An Automatic Safety Car Seats for Occupants in the Front Compartment of the Car using the Tension Spring

This type of automatic safety car seat 511 has all the components and the materials used similar to that of the one using the torsion spring type, except for:

as shown in FIG. 19, the spring used in this type of automatic safety car seat is a tension spring set 550. One end of this spring set is engaged to the closed circular loop 243 of the force-adjusting set, while the other end is fixed tightly round the steel axle 551 at the lowest end of the steel bar 530. Slight above the axle 551 is another axle 552 where the lower end of a hook 553 winds around and turns pivotally about this axle 552. Above the axle 552 is another steel axle 554 to which having one end of a tension spring 555 engaged on. The other end of the spring 555 is connected to the middle of the hook 553 at the position 556. The curving end 557 of the hook 553 engages onto the axle 558 on the steel plate 535.

On the steel bar 530 just above axle 554, there is a round hole 559 through which a cylindrical steel shaft 560 of the steel plate 535 pivotally fits in. The steel bar 530 can turn pivotally around this steel shaft 560 which acts as the axis of rotation.

All the other components of this automatic safety seat using the tension spring are the same as that of the one using the torsion spring and thus are given the same numbers.

In FIG. 19, which is in a normal condition where collision has not yet occured, the occupant 400, sitting on this automatic safety car seat 511, has been fastened properly with the presently designed safety-belts. The car is moving and collision has not yet occurred. The force-adjusting set 240 is adjusted to give a proper initial tension force within the tension spring 550. This causes increase in the length of the tension spring 550 from the original position where there is not yet any external force exerted upon. Assuming the length of the spring 550 increases x1 meters from the original condition to create an initial tension force of F newtons within the tension spring 550. The arrow head 247 points then at the position M Kg. on the scale 570. This weight M Kg. is the body weight of the occupant 400 sitting on the automatic safety car seat 511.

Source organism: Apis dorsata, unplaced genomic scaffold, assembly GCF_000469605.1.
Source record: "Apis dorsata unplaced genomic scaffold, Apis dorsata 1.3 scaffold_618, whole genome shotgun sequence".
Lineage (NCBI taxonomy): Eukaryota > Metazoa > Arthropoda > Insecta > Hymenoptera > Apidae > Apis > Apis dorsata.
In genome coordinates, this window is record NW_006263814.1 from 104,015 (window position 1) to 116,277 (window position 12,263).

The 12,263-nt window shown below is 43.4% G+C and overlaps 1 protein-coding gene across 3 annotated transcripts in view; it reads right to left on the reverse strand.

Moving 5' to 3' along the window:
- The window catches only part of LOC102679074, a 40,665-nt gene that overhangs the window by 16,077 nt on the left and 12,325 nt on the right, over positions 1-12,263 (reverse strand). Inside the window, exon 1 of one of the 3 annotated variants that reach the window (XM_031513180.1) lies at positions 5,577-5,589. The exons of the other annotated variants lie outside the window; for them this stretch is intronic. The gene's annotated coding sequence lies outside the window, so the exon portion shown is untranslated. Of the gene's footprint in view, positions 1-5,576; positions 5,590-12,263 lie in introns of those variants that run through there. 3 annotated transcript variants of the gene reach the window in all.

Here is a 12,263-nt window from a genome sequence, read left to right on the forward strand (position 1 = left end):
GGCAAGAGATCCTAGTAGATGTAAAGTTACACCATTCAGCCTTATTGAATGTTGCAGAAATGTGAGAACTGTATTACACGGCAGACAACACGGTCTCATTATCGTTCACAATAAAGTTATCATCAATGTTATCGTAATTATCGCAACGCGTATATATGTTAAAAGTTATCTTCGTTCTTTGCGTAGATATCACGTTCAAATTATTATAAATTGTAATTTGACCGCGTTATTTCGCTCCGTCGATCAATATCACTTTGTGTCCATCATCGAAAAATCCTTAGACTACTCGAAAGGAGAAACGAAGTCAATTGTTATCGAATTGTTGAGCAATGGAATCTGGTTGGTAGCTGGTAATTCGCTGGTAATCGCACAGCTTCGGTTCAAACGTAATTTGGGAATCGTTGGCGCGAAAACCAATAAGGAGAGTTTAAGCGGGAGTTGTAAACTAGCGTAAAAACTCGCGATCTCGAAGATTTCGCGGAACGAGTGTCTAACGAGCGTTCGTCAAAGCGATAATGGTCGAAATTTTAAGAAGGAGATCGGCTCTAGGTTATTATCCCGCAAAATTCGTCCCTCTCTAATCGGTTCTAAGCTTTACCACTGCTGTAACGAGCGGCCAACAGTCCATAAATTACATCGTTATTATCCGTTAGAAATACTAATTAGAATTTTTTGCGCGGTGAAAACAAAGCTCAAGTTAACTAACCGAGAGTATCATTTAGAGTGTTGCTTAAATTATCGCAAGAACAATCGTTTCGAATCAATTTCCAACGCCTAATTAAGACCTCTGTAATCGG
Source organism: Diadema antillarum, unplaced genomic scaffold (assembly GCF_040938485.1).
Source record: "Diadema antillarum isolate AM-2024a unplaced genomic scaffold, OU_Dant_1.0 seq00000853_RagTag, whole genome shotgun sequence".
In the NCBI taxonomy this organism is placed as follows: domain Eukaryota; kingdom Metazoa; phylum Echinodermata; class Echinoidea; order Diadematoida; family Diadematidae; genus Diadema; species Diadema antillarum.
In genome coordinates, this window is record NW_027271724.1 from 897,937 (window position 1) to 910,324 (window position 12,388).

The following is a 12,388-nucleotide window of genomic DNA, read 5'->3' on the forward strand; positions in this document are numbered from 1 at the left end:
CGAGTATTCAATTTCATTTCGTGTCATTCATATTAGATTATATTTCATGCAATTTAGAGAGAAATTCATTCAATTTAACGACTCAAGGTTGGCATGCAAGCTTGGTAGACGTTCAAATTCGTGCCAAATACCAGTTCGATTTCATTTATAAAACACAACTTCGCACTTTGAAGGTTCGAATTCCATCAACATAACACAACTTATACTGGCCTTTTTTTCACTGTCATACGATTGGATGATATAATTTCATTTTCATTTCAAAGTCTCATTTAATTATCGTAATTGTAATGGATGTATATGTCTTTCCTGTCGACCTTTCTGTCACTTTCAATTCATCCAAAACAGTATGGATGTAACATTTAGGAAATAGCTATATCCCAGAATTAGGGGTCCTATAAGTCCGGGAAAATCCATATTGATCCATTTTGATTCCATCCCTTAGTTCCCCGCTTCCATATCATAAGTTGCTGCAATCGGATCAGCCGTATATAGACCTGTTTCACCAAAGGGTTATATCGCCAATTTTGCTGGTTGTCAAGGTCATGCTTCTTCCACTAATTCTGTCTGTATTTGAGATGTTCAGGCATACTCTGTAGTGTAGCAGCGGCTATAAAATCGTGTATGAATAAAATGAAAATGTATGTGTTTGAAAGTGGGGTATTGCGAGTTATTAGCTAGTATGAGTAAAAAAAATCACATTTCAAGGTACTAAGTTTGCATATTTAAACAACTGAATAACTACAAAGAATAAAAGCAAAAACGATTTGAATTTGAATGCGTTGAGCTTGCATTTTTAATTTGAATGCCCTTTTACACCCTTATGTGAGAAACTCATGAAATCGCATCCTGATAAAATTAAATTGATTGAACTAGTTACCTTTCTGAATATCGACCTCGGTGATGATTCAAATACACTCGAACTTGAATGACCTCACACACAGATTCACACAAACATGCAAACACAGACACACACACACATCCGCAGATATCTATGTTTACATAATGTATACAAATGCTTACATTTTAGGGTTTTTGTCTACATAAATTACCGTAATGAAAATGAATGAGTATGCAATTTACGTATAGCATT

According to FIG. 20, in an event of frontal collision at the velocity of the car, 40 Km/h (which is also equal to the velocity of the occupant, V1); the kinetic energy of a moving mass, i.e. the occupant 400 which is properly fastened with the safety-belts to the backrest 213, is converted to enormous impact energy. The belt tensioner 212 then automatically pulls the seat-belt tight in a space of milliseconds. The occupant 400 thrusts forward and pulls backrest 213 to move pivotally too. The occupant together with the backrest and the steel bar 530 are then pulled forward by this enormous impact energy with axle 560 as the pivoting axle of the steel bar 530. The tension force within the tension spring set 550 causes the deceleration of the moving mass until they all stop for a very short time. Thus the final velocity of the occupant V2 is 0. In this situation the lowest part 531 of the steel bar 530 just touches the outermost spring coil 322 of the compression spring 321 where compression has not yet occurred. At this point as shown in FIG. 20, the spring 550 stretches out an additional length of 0.06 meter. Therefore, the length that spring 550 has been stretched from the original condition=x1 +0.06 meter.

As the steel bar is moving forward pivotally around the axle 560 of steel plate 535, the axle 558 pushes the hook 553 then upward and lifts the curving end 557 up until it is disengaged from the axle 558. The spring 555 thus draws the hook 553 away from the axle 558 to allow the drawing of the steel bar 530 together with the backrest 213 and the occupant 400 to recline backward as shown in FIG. 22 until the steel bar 553 compresses onto the compression spring 334 which functions as a force absorber.